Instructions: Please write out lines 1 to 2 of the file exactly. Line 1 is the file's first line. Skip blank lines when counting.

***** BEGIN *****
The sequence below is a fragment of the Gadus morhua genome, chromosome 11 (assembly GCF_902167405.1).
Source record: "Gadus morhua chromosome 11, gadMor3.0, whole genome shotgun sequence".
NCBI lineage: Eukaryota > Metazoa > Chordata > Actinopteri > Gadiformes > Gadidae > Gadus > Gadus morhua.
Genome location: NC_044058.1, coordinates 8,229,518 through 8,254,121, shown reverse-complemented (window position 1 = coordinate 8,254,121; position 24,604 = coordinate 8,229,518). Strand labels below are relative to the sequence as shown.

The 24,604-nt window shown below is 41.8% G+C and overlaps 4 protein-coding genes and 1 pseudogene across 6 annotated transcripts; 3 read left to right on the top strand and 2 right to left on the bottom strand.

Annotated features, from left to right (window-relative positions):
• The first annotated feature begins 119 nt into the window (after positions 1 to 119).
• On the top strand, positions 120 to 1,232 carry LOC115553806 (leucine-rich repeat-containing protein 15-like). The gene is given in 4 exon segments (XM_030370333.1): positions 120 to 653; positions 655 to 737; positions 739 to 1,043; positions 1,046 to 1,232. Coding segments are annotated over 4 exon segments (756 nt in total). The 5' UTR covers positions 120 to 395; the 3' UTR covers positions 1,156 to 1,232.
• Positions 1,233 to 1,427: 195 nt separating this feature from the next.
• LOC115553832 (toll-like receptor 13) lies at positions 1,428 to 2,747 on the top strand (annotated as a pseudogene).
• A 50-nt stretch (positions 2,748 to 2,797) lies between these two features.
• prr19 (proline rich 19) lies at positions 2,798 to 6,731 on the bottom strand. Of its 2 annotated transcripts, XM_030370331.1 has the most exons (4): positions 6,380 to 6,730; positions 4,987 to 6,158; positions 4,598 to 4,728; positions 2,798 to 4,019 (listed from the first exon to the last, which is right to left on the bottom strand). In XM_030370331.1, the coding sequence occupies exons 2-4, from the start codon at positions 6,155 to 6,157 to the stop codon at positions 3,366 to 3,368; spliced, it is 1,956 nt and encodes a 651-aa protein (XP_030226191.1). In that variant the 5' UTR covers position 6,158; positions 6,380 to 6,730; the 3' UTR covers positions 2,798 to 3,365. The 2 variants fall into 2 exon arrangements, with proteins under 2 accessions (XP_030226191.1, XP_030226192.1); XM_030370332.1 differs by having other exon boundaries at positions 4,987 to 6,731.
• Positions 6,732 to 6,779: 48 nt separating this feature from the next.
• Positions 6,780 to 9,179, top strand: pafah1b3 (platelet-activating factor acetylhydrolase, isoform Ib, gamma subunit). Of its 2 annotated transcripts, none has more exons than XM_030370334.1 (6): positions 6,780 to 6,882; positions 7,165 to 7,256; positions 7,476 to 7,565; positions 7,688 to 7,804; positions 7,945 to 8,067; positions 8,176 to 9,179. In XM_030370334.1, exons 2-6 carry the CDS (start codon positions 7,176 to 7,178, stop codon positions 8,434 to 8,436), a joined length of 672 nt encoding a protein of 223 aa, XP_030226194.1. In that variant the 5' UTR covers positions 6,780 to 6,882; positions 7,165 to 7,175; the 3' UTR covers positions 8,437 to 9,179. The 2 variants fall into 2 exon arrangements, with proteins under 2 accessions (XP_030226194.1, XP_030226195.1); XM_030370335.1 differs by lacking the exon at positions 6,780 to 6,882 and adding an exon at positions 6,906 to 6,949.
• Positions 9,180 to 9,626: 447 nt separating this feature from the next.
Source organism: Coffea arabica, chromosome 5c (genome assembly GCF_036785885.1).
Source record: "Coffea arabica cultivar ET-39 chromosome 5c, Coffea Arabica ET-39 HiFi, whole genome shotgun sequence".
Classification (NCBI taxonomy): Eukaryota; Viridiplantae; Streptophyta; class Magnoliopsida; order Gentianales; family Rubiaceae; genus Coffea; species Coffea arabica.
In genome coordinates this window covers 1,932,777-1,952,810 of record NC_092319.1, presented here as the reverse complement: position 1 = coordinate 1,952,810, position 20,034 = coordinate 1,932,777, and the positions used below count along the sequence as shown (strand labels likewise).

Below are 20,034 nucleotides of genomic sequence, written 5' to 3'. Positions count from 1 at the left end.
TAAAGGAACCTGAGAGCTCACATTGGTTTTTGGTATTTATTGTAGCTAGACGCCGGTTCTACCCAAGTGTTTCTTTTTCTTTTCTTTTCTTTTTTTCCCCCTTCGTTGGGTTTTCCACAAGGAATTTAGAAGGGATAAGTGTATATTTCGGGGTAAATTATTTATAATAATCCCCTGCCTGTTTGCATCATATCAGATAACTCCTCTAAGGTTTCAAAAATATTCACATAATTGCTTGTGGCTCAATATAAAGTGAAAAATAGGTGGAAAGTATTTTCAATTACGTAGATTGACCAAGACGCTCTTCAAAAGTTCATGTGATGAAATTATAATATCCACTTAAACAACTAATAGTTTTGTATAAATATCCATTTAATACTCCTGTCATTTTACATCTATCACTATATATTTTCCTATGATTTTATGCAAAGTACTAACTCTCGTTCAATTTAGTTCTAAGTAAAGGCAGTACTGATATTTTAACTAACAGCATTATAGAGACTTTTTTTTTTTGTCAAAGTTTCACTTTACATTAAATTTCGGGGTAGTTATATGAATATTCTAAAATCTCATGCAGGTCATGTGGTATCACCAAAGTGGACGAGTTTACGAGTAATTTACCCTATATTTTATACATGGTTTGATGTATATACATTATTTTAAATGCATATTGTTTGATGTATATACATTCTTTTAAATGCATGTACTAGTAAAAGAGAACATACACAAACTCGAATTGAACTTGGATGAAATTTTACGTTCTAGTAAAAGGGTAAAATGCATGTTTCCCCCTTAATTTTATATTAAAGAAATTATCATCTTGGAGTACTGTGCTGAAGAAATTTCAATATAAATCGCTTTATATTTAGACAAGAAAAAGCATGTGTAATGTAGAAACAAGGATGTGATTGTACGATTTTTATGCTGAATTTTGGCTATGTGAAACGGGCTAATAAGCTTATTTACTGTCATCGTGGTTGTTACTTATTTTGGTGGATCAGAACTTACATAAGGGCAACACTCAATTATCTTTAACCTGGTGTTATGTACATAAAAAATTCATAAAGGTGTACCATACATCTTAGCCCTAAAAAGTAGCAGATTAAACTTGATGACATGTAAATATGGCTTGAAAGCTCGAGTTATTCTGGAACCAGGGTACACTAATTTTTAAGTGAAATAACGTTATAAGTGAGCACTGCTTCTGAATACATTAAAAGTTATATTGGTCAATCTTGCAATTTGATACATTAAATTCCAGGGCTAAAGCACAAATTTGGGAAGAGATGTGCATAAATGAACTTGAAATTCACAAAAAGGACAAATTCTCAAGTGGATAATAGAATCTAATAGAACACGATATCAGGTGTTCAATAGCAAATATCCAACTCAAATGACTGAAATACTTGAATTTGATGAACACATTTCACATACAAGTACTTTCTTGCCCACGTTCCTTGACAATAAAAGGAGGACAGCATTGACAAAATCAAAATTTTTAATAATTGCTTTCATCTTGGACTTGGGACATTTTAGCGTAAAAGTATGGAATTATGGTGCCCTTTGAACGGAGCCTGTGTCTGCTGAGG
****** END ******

The sequence below is a fragment of the Gadus morhua genome, chromosome 11 (assembly GCF_902167405.1).
Source record: "Gadus morhua chromosome 11, gadMor3.0, whole genome shotgun sequence".